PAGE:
Ease of use and performance trade-off in data wrangling



I personally think that the tidyverse ecosystem really makes a huge difference to my daily work. It is so easy to use and has a complete set of tools suitable for most of my tasks. What's better, dplyr package can easily work with database like Postgresql and Spark, which partially solve the memory constraint issue of R. However, tidyverse is not that great when it comes to performance. To my own experience, when I use dplyr with broom, the performance gets even worse.

I started R with learning data.table, but since I came across tidyverse, I don't use data.table that frequently. I turn to data.table when dplyr is too slow.
I was wondering if there is any work being done to integrate the strength of dplyr and data.table to solve the memory constraint and performance issues in a unified framework.


There is a package called dtplyr its far from complete but under the hood it calls data.table you can try that.

But I assume since data.table is an h2o project and dplyr is an rstudio project they aren't going to merge any time soon...

Use dplyr when you are interacting with database or medium size data or list columns. Use data.table for everything else specially shiny projects.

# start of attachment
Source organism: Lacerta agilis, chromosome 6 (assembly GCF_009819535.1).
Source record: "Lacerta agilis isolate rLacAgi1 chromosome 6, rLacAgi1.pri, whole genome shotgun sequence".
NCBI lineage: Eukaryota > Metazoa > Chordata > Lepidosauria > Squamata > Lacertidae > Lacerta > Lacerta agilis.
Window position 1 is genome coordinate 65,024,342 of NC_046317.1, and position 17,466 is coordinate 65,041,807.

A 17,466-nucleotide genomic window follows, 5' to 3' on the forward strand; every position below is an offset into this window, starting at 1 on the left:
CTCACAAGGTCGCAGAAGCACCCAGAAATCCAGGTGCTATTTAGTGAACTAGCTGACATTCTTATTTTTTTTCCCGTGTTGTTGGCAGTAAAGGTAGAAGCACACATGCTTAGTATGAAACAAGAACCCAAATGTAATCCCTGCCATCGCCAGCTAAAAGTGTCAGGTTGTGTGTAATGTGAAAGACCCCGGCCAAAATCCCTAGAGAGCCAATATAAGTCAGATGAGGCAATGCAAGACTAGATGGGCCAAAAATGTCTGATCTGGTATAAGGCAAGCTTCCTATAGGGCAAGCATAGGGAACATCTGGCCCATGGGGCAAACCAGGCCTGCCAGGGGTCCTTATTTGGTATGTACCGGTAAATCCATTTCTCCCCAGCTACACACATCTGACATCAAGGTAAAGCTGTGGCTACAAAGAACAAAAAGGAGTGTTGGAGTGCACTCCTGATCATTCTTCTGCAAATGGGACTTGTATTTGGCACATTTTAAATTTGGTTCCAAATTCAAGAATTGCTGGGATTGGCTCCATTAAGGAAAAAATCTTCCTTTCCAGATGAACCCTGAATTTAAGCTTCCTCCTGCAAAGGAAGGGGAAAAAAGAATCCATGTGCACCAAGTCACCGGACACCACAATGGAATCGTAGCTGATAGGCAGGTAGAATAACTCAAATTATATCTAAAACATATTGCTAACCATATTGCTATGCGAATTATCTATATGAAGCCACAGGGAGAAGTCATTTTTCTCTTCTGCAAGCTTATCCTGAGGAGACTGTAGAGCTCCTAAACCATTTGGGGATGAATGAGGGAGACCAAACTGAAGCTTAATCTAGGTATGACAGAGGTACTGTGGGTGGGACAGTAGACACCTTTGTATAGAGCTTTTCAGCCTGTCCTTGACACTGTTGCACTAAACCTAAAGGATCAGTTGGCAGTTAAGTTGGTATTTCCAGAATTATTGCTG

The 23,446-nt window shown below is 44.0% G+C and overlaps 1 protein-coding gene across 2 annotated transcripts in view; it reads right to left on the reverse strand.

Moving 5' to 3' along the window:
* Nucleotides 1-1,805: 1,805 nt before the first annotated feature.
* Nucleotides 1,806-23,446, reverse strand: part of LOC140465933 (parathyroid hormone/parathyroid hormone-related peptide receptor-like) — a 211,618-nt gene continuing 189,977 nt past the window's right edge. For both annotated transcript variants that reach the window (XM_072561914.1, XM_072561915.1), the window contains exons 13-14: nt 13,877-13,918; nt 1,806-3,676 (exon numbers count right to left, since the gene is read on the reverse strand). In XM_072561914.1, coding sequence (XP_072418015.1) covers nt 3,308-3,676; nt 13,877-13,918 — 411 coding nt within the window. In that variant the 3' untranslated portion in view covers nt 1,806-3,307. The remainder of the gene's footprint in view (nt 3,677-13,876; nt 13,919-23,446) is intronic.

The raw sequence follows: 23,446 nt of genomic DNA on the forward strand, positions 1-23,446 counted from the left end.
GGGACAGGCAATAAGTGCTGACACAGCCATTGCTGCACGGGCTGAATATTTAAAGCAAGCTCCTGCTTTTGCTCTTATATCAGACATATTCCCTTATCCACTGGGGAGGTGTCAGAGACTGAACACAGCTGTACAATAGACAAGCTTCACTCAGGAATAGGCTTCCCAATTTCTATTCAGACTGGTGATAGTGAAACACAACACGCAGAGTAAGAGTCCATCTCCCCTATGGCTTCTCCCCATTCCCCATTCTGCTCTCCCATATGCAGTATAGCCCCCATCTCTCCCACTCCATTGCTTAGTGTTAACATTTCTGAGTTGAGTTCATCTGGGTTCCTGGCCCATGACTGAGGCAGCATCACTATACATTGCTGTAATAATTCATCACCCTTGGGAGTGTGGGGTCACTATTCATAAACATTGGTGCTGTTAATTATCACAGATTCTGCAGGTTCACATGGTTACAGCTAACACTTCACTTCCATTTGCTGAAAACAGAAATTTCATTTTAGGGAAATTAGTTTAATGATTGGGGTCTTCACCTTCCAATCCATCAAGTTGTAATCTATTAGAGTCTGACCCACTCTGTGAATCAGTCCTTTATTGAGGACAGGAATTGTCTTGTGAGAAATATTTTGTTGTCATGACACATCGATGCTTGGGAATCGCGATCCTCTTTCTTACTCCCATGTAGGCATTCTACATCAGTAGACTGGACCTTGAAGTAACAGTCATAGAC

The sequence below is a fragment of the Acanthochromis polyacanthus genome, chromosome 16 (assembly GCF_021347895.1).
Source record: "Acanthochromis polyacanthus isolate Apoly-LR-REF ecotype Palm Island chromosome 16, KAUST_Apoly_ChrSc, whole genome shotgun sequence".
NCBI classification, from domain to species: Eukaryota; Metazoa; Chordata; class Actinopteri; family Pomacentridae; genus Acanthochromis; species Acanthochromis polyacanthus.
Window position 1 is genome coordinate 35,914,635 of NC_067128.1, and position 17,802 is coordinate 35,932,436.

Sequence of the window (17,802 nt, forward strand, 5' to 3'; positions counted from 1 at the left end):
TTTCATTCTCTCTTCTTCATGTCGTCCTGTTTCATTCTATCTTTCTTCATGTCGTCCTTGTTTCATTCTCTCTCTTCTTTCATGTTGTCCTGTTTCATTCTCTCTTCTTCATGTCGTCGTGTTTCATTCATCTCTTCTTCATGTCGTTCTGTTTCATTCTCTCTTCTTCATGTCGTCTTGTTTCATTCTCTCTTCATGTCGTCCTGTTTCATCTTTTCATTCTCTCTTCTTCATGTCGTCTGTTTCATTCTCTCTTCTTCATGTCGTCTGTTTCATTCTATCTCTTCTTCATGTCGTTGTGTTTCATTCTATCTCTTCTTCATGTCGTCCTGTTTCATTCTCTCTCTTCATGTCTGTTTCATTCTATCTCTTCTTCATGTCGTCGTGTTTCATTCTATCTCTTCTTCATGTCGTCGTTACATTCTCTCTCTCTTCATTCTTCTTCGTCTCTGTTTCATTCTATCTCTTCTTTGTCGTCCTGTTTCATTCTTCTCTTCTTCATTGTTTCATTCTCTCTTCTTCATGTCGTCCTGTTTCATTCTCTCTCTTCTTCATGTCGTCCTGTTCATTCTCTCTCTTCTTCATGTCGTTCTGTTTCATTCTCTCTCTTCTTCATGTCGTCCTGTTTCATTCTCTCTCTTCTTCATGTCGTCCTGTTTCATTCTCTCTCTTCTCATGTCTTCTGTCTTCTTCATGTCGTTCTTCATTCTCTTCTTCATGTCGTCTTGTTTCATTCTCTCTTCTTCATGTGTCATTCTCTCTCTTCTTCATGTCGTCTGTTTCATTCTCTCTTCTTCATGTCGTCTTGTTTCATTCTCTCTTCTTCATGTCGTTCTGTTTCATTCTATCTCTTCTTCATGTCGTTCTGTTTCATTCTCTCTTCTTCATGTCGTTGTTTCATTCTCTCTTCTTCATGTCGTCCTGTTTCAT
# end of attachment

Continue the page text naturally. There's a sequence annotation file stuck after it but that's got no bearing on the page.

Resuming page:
dtplyr is a data.table backend for dplyr: https://github.com/hadley/dtplyr - be sure and read the readme on dtplyr. dtplyr makes more copies than you would if you were working with data.table directly.


Why do you recommend data.table for shiny projects?


Shiny apps are used by more than one person and you need speed there.

Directly calling data.table gives your data wrangling way more speed for such use cases.

That's it



Rather than "use data.table when making shiny apps" I think better advice would be: "data.table is one option to try when you discover you need more speed from your R script"

Many shiny apps have no performance constraints due to data size and using data.table in those situations would be of no benefit.


I guess I am data.table guy so that's my default go to solution in any case whatsoever.:sunglasses:

But That's exactly what I meant only if you need speed use data.table else you are good to go.


Thanks for pointing it out.